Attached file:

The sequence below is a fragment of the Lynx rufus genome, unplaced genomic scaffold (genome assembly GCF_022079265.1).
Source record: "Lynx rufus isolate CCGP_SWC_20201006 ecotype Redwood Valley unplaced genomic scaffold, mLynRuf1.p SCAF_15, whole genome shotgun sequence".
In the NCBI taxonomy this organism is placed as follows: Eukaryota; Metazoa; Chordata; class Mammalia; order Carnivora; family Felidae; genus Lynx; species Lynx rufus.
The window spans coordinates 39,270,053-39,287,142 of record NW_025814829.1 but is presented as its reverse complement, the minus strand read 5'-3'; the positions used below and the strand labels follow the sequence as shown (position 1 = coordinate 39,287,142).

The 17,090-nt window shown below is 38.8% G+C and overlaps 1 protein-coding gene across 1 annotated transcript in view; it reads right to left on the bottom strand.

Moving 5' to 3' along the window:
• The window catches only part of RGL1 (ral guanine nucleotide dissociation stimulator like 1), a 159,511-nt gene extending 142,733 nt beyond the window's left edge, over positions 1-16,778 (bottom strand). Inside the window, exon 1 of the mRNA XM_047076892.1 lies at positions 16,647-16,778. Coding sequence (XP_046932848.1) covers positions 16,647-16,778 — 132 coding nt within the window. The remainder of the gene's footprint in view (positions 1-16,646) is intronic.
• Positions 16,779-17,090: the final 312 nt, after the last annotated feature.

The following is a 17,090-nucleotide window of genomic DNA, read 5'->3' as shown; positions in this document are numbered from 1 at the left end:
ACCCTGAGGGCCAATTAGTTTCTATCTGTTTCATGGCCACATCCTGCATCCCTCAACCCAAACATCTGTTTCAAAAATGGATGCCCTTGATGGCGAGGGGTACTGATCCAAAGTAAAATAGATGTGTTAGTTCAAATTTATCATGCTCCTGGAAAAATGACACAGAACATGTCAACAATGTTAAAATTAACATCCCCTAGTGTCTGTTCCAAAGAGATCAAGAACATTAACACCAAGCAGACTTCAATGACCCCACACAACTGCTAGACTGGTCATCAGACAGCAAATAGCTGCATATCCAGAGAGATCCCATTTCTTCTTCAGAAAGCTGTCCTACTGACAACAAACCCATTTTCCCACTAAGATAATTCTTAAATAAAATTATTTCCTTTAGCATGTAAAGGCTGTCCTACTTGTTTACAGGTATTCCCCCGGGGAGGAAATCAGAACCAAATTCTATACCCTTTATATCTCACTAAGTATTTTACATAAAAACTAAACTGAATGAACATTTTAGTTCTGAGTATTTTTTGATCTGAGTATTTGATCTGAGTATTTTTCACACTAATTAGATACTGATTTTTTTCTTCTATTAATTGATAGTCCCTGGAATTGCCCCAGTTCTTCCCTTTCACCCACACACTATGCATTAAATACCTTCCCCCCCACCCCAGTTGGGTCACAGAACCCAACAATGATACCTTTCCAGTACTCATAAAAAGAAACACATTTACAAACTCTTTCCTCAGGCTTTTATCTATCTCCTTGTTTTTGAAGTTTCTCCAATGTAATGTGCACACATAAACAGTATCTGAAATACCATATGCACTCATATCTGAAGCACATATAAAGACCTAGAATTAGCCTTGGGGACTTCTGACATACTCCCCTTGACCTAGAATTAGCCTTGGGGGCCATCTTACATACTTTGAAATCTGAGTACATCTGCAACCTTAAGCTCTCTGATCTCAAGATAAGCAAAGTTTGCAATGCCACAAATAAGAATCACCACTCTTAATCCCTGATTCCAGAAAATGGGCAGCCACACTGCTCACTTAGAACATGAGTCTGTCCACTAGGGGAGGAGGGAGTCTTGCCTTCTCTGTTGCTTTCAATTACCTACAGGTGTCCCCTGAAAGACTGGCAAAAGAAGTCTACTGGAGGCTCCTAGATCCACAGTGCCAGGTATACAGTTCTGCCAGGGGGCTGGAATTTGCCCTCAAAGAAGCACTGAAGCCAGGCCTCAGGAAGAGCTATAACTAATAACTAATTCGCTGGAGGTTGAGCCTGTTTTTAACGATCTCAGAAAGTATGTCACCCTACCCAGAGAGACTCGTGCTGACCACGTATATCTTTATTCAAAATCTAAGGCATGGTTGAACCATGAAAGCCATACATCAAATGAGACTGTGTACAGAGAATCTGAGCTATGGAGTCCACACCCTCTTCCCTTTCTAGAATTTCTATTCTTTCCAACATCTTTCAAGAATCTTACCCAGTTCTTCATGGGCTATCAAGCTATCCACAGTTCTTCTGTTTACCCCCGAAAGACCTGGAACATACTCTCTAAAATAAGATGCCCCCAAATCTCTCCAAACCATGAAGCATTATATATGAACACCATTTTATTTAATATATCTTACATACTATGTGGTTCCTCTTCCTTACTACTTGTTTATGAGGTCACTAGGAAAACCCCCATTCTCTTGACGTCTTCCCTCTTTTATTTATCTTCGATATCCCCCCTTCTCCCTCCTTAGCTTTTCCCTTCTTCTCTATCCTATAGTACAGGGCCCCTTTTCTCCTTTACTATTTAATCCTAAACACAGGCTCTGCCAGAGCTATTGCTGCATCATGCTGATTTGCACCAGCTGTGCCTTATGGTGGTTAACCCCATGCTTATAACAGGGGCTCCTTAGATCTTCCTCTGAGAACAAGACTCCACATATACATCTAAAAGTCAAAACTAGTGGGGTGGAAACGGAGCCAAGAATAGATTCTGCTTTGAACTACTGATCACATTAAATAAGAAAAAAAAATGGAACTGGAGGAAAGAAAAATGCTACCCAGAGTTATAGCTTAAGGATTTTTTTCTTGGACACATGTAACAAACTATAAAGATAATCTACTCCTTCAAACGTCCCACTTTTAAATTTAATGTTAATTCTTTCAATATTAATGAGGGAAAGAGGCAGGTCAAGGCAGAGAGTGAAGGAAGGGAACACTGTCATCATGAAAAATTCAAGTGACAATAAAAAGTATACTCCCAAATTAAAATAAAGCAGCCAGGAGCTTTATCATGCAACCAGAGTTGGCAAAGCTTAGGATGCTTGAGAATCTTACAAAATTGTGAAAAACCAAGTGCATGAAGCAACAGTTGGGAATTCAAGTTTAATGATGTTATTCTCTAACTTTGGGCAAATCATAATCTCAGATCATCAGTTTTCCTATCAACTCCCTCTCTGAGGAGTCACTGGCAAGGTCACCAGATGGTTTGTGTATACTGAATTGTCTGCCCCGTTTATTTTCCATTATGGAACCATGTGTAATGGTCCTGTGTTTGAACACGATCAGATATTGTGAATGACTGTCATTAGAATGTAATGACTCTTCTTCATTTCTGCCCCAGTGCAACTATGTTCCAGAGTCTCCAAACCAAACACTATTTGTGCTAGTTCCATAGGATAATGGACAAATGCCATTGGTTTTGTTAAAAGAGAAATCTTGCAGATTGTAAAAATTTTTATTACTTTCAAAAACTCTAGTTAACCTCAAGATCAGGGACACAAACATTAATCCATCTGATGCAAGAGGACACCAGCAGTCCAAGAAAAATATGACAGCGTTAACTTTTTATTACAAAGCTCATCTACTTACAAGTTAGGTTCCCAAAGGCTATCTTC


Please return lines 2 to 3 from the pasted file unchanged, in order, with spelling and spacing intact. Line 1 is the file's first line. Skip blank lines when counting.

Source record: "Lynx rufus isolate CCGP_SWC_20201006 ecotype Redwood Valley unplaced genomic scaffold, mLynRuf1.p SCAF_15, whole genome shotgun sequence".
In the NCBI taxonomy this organism is placed as follows: Eukaryota; Metazoa; Chordata; class Mammalia; order Carnivora; family Felidae; genus Lynx; species Lynx rufus.